It could have been anybody.
That’s how senior adult and organizational development major Kellee Pace described her reaction in the days after 19-year-old Ali Fausnaught’s fatal fall from a third-floor roof last Wednesday.
“It really hits home, because it’s here at Temple, and it’s so relevant to everything that we’re doing,” Pace said. “That could’ve been anybody.”
“Words can’t describe it really. Just a tragedy,” junior biology major Mike Jordan said.
A little more than an hour after Spring Fling festivities wrapped up on Main Campus, Fausnaught, a freshman pyschology major at West Chester University, was killed after she fell into an alleyway between an adjacent building on the 1900 block of North 18th Street. Police arrived on the scene at 5:14 p.m. and the victim was transported to Temple Hospital where she was pronounced dead at 5:51 p.m., Chief Inspector Scott Small said.
A Brownstown, Pa., native, Fausnaught had recently transferred from the University of South Carolina, Pam Sheridan of West Chester University said. Fausnaught’s Facebook page indicates that she attended Conestoga Valley High School in Lancaster, Pa.
For Dean of Students Stephanie Ives, the incident was devastating.
“Our hearts absolutely go out to Ali’s family and friends and her West Chester community,” Ives said. “Her death was an absolutely horrible tragedy. It’s something you never want to see happen to anyone, so we are truly devastated by it.”
In the immediate aftermath of Fausnaught’s death, the administration is discussing the future of Spring Fling, which some students have labeled as a day to drink.
“It’s just a day that people go crazy,” junior advertising major Kelly Silver said. “I feel like people act like they never drank before, and they drink all day long. And it’s wild.”
“No decisions have been made yet about Spring Fling next year,” Ives said. “The overall concerns about high-risk drinking at this year’s event have provoked a number of discussions about the future of it.”
While the administration weighs suchs decisions, some students, like junior theater major Jacqueline Loro, said Fausnaught’s death might not have an impact on next year’s Spring Fling.
“I feel like it’s probably going to keep [being a big drinking day]. Especially since it’s a year. If we’re just talking Spring Fling, it’s a year down the road, unfortunately. Most people won’t even really be thinking about it.”
From a student safety perspective, officials are looking to landlords to help block roof access from students to prevent this kind of incident from happening in the future. Deputy Director of Campus Safety Services Charlie Leone said Temple Police are reaching out to try to get landlords to seal roof hatches and prevent access from student tenants.
“We’re trying to get the landlords to check their properties, [and] if they happen to have a rooftop hatch, to make sure it’s secured properly,” Leone said.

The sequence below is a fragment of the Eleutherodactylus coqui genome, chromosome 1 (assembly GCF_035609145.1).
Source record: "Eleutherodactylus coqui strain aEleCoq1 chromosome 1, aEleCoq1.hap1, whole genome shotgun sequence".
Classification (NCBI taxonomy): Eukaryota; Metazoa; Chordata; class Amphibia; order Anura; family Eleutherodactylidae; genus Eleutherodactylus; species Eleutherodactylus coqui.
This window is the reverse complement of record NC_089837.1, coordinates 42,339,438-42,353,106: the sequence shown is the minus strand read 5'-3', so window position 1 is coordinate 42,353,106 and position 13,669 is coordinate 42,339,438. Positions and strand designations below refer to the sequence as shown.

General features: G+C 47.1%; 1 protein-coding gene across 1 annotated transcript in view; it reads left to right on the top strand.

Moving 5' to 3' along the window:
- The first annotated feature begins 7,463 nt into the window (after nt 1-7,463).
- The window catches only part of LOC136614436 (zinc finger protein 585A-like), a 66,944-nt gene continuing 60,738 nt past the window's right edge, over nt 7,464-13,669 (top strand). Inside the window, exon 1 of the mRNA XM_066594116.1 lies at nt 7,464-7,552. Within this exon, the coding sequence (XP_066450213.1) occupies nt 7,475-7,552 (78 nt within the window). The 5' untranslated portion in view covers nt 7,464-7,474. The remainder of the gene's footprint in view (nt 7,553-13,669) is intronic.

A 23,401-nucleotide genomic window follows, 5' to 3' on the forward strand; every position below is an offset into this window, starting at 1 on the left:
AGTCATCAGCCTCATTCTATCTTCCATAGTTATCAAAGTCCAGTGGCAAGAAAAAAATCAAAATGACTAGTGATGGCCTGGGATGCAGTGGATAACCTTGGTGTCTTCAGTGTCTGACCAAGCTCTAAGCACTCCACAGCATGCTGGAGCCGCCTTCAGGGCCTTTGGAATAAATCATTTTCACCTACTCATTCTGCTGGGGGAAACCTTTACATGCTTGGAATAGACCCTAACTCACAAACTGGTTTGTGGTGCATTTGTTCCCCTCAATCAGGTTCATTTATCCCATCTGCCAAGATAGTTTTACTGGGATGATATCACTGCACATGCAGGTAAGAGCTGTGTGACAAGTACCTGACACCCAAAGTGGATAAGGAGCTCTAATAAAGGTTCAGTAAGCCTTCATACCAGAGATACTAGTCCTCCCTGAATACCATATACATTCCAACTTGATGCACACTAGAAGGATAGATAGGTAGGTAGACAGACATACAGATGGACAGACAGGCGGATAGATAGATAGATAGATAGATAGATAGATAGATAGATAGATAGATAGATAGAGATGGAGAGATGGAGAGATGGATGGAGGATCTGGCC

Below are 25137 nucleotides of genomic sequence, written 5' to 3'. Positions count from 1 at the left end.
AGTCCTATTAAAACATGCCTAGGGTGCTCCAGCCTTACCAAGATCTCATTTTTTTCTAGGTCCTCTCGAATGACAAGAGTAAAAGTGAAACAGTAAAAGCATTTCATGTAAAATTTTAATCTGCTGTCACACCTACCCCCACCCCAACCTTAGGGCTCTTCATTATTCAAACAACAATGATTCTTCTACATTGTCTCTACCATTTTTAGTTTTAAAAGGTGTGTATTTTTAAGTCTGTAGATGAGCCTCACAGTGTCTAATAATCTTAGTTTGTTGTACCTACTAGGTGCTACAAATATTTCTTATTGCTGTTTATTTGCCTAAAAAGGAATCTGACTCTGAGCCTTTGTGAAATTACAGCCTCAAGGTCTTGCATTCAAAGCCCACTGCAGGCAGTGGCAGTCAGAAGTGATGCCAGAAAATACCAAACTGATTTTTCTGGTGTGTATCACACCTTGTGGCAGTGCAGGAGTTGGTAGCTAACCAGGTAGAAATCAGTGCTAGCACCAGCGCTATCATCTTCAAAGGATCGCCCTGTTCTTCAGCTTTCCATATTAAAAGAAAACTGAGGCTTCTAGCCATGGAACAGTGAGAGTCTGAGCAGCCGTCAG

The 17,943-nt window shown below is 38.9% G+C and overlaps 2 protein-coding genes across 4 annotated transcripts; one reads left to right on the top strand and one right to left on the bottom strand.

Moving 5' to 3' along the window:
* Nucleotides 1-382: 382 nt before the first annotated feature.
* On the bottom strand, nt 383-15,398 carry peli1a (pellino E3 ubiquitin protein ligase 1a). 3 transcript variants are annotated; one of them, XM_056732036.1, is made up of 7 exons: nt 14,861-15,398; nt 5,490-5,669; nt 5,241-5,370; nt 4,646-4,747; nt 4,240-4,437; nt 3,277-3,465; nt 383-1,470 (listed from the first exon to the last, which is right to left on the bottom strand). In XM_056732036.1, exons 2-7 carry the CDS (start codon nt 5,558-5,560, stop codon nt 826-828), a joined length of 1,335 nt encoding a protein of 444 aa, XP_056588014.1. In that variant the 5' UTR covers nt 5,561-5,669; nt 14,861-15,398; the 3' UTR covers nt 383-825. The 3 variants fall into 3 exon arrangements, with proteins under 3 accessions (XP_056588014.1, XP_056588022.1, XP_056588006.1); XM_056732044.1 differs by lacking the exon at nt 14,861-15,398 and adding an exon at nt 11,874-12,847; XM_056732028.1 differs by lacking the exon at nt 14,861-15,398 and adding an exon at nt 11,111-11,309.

“We recommend no one go on the roof,” Leone added. “As far as drinking and rooftops, it’s a horrible mix, it really is. We’re trying to deter it as much as possible.”
When asked whether sentiments will change toward roof parties and Spring Fling, students questioned whether the incident would affect future decisions.
“I don’t know if it’s a thing that can be contained,” Silver said. “The roof thing itself, you can’t control it. Kids do it in their own houses, obviously. I think it’ll kind of change the mood of it a little bit probably.”
“I just think Spring Fling is an on-campus affair that a bunch of clubs get together and try to raise money, promote their club,” Pace said. “It’s been turned into a drinking thing. So I don’t think it’s going to change. Maybe landlords are going to get more strict about accessibility to the roof, but that’s the only thing I could see changing.”
At the time of the incident, roughly 30 to 40 people were on the roof, Small said, and police found a large number of beer cans on the premises. Eight witnesses were taken in for questioning at the time of the incident, though no arrests or alcohol citations had been made at the time of press. Investigators said they believe the cause to be accidental.
Small described the concrete-bottomed alleyway in which the young woman fell as a gruesome scene. In front of the house, the scene was more somber. People were crying in streets and on nearby stoops. Police said that access to the roof was allowed by a construction ladder that was placed on the second floor and led up to the third floor roof through an access hatch. Small said the roof was not furnished, and was not intended for use.
After the incident, police were warning students on nearby rooftops to descend, and that they were not allowed to be drinking on the roof. Still, as the sun set on 18th Street last Wednesday, students celebrating Temple’s annual Spring Fling could be seen on roofs, bottles and cans in hand.
Sean Carlin, John Moritz and Ali Watkins can be reached at firstname.lastname@example.org.